Back to Issue Four.

The Green Hotel




These rain-faded, corrugated iron houses—
bleachy pink and blue, that iodine
red, oxidized umber—look like Paul Klee
got lost and flew north, or Aix-en-Provence
picked up sticks and left Provence.
From our perch in the church steeple
we can look right down sleepy Vitastigur,
the narrow houses lined up like matchboxes
all the way to the gray harbor, the five
out-of-service black whaling ships
with the red H stenciled on their funnels,
a yellow helicopter buzzing off
towards the water. Lily, is that
Mount Esja over there, nearly lost now
in the blue-gray mist? (I saw it earlier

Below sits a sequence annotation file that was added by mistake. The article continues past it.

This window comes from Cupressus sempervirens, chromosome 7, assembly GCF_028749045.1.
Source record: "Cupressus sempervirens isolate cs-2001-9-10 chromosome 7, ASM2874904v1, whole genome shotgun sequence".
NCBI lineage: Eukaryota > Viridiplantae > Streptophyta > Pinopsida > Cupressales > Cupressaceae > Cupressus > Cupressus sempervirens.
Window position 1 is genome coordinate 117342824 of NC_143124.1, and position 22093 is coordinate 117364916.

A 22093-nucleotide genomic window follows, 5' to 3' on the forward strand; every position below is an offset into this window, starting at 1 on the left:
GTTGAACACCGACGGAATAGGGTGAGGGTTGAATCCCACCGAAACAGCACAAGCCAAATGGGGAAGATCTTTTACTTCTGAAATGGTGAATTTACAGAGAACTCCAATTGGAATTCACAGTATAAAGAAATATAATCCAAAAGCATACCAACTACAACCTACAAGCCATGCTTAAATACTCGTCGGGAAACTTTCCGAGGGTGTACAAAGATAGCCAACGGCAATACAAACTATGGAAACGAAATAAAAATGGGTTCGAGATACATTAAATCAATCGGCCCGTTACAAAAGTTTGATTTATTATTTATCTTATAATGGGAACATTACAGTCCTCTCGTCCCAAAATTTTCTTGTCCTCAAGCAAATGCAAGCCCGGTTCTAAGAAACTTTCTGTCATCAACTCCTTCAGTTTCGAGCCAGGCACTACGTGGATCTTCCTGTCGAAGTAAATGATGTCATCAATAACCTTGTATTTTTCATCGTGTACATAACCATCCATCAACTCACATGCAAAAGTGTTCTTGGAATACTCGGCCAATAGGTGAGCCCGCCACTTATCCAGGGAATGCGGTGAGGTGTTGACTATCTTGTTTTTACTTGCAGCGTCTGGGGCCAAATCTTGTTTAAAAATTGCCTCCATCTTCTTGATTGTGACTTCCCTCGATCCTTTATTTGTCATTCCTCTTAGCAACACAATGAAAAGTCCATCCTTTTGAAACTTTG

in the Rough Guide.) Look, there’s Lake Tjörnin
like a torn sheet of foil, and down there—
that’s our green hotel, where we stood
last night on the balcony looking out
at nothing much. No skyline to speak of
but an alley, laughter from an open door,
a glittery trickle of water along the cobbles—
just around the corner from that string
of bars lit with strings of yellow lights
where we found a quick bite to eat
when we realized it was nearly midnight.
We’ve left the familiar behind—far
from home, newly married—awake now
for twenty-seven hours and falling in love
with a country that never gets dark.

Matthew Thorburn‘s new book of poems is Every Possible Blue (CW Books, 2012).